The 18th Edition of BS7671, the UK’s standard for electrical wiring installation, was released in 2018 and is now fully in force. As a general rule, anyone working as an electrician in the United Kingdom should have comprehensive knowledge of the most recent edition of BS7671. This is not a legal requirement, but as this standard is recognised as the most thorough and is published by the UK’s highest governing body in terms of electrical installation, The Institution of Engineering and Technology, it is seen as a mandatory resource.
The 18th edition of BS7671 officially came into force on January 1st, 2019 and superseded the 17th edition of the regulations, which were last updated in 2015. As of now, they are the standard for electrical installation in the United Kingdom.
The key differences are mainly driven by technical advances and are briefly described below:
AFDDs are one of the most discussed additions to the regulations, and they have been added as a recommendation. These circuit breaker devices use a microprocessor to detect an electric arc in the circuit, which could pose a significant fire risk. The regulations recommend the installation of one of these devices in consumer units and at distribution boards. Such devices are still relatively new to the British market, but have been the standard in the US and Canada for several years now.
RCDs (residual current device) are potentially lifesaving devices designed to protect users and installers from electric shock. A 30ma RCD trips when 30ma of current is "missing." In some locations, a 30ma trip is the maximum allowable for personal protection, prevention of electrical shock injuries and the 18th edition recommends increasing use of them where they were previously deemed necessary. In previous additions, these devices were recommended for installation on sockets up to 20A, but in the new regulations, <30mA RCDs should be fitted on all sockets up to 32A unless a thorough risk assessment is carried out that finds the fitment unnecessary.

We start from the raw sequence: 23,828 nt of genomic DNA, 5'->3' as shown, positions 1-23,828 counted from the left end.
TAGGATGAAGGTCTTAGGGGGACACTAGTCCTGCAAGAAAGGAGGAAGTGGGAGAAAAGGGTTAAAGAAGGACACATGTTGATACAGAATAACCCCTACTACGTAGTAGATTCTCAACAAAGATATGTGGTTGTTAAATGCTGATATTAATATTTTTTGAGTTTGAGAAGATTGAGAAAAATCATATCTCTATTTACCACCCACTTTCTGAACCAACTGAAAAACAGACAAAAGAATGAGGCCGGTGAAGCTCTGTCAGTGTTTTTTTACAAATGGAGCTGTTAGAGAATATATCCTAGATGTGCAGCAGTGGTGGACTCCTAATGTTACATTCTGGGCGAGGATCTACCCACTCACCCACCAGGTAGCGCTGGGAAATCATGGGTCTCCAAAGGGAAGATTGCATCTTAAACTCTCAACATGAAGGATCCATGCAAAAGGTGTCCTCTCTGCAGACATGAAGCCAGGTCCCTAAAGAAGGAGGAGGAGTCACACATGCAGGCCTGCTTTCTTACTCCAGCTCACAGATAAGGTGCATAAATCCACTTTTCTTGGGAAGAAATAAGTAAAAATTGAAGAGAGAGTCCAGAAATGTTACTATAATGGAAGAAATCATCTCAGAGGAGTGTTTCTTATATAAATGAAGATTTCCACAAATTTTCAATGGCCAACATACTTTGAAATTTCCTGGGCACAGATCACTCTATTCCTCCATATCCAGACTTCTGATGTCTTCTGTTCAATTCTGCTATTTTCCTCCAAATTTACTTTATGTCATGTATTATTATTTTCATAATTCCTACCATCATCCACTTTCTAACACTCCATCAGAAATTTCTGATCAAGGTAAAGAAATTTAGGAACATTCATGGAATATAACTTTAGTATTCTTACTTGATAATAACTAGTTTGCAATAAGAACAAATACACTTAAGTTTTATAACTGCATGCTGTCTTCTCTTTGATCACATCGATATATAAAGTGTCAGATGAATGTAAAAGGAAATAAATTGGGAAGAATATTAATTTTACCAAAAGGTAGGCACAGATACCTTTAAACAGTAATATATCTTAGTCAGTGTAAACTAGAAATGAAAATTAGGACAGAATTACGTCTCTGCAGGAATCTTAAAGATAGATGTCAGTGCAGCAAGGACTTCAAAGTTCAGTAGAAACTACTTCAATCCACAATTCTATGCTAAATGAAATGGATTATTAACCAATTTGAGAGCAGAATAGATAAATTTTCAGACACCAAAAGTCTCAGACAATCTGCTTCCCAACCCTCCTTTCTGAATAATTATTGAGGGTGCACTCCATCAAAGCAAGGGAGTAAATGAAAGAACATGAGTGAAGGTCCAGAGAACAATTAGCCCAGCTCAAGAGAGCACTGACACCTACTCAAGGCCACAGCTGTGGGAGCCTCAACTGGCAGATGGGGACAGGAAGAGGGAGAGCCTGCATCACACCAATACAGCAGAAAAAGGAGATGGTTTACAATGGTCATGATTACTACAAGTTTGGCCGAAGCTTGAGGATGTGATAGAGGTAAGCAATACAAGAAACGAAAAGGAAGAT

Another addition to the 18th edition regulations deals with energy efficiency which is something that numerous industry regulations are increasingly including. As we move to towards more efficient lives, and are encouraged to use less and less electricity there will naturally be a requirement to make electrical circuits as efficient as possible. In the new regulations, recommendations are made in terms of circuit designs and install.
Surge protection has been an important feature in the previous edition regulations, but the 18th Edition also brings with it a requirement to consider overvoltage protection. The guidance insists that a risk assessment is carried out to determine if this is required, with a variety of factors playing into this. Where there would be significant injury or loss of life, or where public services may be interrupted, overvoltage protection should be installed. If a risk assessment is not carried out for whatever reason, then again, overvoltage protection is a requirement.
Metal Cable Supports
Regulations previously stated that wiring found in fire escape routes should be supported by metal clips to protect against collapse in the event of a fire. This has now been revised, and the regulations suggest that all wiring installations will need support going forward, with an adequate number being constructed from metal.
Certification and Reporting
Model forms have also been revised and the new regulations now require the use of 18th Edition certification or reports. These include Electrical Installation Certificates, Minor Electrical Installation Works Certificates and Electrical installation condition reports.